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CTC Automotive Program receives national accreditation

Students in the Automotive Training Program at the OVCTC are changing a tire as instructor Joe Palmer supervises.  Photo by Patricia Beech.
Students in the Automotive Training Program at the OVCTC are changing a tire as instructor Joe Palmer supervises. Photo by Patricia Beech.

Students will enter workforce as certified auto technicians

By Patricia Beech

These days consumers are hanging onto their vehicles longer than usual, and that means keeping up with maintenance and repairs to make them last. How can drivers be sure that they’re getting quality work done on their vehicles? Finding an auto mechanic you trust need not be a matter of chance. Much of the guesswork can be eliminated by looking for an Automotive Service Excellence (ASE) sign in your chosen repair shop. The sign indicates that the shop’s auto technicians have met national testing standards and qualifications.

Now, students in the Automotive Training program at the Ohio Valley Career and Technical Center in West Union will have the opportunity to join the ranks of more than 300,000 certified ASE technicians.

The program recently received accreditation from the National Automotive Technicians Education Foundation (NATEF) for G1 Maintenance and Light Repair.

“During the past few months, we have worked closely with NATEF to make certain that our program would meet strict industry standards, and now we are delighted to join the ranks of the NATEF accredited training programs,” said automotive instructor, Joe Palmer. “Students will be assured of a quality education, and shop owners will be assured of getting quality job applicants.”

The National Institute for Automotive Service Excellence works to improve the quality of vehicle repair and service by training automotive professionals.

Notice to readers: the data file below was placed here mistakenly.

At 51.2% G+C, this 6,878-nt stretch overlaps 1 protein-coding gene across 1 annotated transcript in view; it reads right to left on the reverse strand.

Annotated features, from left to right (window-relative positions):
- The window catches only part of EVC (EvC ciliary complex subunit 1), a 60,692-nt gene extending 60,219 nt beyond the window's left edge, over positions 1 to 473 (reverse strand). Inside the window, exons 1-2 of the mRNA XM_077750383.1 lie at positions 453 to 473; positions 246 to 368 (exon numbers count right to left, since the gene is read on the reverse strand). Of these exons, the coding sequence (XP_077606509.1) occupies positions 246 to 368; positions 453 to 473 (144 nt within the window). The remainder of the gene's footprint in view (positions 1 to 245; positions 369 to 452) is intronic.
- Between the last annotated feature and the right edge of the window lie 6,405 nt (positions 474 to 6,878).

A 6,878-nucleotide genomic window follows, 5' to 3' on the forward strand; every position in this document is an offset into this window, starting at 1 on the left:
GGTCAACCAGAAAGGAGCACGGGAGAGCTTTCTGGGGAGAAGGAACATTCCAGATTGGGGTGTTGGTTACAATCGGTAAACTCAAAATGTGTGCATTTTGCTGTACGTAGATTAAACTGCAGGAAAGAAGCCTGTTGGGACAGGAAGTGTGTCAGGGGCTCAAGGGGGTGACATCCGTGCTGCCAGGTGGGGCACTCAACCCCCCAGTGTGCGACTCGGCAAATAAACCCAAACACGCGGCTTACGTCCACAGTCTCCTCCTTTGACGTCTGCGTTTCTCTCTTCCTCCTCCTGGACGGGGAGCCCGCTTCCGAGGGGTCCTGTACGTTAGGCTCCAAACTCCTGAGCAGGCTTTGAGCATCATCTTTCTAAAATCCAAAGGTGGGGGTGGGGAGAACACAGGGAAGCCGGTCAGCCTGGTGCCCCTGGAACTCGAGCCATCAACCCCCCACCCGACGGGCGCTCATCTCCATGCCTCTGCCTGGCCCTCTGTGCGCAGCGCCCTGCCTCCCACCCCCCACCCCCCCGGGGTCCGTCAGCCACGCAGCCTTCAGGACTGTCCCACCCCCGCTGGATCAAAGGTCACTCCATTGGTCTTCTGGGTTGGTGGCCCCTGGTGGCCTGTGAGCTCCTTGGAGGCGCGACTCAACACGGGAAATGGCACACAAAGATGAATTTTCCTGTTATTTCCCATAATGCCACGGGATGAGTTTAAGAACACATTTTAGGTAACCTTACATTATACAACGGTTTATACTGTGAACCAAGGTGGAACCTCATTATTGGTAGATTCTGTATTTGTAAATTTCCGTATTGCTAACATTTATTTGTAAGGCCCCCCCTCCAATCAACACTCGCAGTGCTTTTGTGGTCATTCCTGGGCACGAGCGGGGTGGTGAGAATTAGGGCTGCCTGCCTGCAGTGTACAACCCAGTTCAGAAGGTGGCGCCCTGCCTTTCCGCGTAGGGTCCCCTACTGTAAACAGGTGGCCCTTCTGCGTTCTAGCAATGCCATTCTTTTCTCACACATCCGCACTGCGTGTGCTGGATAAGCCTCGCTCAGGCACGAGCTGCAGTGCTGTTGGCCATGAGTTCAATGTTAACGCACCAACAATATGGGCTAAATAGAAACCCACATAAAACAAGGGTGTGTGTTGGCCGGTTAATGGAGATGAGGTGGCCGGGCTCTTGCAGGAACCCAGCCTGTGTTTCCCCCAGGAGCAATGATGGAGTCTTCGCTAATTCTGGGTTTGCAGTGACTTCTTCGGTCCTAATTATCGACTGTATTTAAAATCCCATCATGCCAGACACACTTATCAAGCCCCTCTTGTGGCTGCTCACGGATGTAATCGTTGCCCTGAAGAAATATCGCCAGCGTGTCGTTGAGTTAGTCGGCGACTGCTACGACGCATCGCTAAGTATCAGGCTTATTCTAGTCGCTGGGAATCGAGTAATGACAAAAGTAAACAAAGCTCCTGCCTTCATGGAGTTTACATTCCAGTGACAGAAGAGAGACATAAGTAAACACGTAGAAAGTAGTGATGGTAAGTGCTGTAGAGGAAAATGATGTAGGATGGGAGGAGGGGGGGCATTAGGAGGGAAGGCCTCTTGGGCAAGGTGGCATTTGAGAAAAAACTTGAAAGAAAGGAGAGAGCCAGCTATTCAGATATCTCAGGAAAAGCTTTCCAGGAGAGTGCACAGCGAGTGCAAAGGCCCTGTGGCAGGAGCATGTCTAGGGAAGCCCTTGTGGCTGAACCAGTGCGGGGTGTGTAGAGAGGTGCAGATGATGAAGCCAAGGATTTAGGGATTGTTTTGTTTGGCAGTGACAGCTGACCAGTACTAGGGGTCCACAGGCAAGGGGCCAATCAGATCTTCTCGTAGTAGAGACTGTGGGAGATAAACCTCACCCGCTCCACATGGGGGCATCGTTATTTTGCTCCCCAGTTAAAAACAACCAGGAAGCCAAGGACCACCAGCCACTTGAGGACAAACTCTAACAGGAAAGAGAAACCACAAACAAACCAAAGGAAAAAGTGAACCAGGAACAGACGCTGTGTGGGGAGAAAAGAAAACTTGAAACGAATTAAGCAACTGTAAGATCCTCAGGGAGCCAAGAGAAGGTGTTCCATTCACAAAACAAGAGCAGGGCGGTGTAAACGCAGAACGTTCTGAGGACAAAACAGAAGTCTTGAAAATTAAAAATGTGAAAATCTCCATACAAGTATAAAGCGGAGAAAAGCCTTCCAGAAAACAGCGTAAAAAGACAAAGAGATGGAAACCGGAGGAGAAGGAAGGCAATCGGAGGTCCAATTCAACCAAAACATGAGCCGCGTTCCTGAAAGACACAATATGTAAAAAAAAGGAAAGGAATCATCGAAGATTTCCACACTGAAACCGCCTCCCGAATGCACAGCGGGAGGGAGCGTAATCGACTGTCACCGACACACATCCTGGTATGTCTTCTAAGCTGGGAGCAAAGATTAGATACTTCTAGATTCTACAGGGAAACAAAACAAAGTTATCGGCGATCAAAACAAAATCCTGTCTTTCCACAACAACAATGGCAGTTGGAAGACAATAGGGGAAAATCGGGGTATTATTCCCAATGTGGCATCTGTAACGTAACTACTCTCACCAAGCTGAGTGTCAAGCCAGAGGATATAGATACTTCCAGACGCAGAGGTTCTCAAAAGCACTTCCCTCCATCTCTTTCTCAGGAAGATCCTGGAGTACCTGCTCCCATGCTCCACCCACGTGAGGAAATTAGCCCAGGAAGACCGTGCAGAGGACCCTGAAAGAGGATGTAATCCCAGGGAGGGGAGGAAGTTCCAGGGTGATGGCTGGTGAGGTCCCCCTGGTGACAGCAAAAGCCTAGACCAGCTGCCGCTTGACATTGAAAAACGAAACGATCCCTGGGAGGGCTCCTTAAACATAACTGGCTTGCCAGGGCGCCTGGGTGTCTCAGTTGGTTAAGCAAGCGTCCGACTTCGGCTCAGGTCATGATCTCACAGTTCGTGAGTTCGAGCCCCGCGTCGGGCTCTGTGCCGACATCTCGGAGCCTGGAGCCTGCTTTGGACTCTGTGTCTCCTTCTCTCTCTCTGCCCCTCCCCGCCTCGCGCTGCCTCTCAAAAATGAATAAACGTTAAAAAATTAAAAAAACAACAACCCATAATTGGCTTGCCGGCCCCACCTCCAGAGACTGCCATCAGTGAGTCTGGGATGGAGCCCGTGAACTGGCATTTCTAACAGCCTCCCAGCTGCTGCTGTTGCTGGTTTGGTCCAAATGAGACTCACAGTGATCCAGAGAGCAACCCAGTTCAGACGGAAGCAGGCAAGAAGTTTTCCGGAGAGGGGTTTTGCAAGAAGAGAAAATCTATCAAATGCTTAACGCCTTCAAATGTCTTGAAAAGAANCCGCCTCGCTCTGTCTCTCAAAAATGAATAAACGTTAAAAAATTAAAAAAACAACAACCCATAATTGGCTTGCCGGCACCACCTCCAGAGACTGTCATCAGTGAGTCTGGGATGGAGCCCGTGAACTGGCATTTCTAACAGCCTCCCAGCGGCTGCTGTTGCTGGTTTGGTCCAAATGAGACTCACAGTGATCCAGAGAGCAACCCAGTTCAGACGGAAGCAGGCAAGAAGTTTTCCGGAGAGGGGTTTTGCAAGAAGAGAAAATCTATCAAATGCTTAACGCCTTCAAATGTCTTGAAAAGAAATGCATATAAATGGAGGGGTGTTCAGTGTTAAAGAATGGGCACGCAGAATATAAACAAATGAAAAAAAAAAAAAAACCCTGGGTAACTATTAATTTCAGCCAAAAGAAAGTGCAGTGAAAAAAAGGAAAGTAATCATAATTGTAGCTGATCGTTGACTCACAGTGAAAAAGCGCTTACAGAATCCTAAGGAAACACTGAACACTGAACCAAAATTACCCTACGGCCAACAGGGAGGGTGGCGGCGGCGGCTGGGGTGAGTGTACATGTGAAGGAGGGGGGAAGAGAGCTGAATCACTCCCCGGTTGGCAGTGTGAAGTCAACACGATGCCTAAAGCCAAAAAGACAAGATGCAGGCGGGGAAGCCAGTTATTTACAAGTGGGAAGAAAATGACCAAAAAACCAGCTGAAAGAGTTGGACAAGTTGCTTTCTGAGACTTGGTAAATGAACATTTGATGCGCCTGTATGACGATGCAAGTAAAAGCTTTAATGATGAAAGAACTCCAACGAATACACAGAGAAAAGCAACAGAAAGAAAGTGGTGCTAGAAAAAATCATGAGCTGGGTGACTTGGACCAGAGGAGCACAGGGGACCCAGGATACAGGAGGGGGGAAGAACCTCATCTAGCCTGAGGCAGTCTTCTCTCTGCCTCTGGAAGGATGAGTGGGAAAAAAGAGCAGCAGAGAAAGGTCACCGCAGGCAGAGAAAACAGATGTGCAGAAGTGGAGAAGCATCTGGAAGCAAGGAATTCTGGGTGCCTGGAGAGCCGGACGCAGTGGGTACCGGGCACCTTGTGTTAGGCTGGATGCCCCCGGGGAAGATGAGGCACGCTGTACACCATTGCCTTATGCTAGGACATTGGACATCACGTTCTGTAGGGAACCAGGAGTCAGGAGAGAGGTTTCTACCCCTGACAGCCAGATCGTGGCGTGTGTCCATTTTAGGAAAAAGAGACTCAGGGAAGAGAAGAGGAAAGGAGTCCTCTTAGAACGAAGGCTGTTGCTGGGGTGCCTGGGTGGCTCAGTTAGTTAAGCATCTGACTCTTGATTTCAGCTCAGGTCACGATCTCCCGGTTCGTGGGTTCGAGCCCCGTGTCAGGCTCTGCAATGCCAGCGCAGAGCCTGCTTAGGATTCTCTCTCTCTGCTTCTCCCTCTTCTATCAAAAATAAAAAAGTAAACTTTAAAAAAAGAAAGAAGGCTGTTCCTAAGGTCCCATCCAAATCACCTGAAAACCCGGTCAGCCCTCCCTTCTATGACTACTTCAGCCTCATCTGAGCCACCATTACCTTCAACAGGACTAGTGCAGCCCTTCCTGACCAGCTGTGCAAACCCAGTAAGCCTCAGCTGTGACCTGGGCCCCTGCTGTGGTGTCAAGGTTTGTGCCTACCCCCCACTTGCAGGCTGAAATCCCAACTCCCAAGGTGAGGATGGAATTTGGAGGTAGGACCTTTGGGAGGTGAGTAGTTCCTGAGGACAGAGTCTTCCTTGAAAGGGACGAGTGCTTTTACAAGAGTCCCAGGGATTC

To achieve accredidation, the school’s automotive program underwent rigorous evaluation by the NATEF, and met the nationally accepted standards of excellence in areas such as instruction, facilities, and equipment.

Ohio Valley School District board member, Charlie Bess said, “This is great thing for our students, it took hard work and dedication to the students and the program.”

“This is great news for automotive-minded young people and their parents,” said Donald Seyfer, former NATEF Chair. “Because this program increases cooperation between local education and industry leaders, it gives added assurance that OVCTC’s graduates will be employable entry-level technicians. As a result of the quality education provided by OVCTC the motoring public will benefit since better repair technicians will join the work force.”

The NATEF is a non-profit, independent organization that evaluates and accredits entry-level technician training programs against standards developed by the automotive industry.

NATEF automotive professionals are tested and certified “so that shop owners and service customers can better gauge a technicians level of expertise before contracting the technician’s services. The certifications allow automotive technicians to offer tangible proof of their skills, which means peace of mind for their auto service customers’.

According to NATEF the certification measures a technician’s skills over a wide range of automotive systems maintenance and light repair. To earn certification in this new specialty, candidates must achieve a passing score on the exam and have at least one year of full-time work experience.

ASE Certification tests are written by seasoned automotive industry professionals and executives, including working technicians, automobile manufacturers, and educators.

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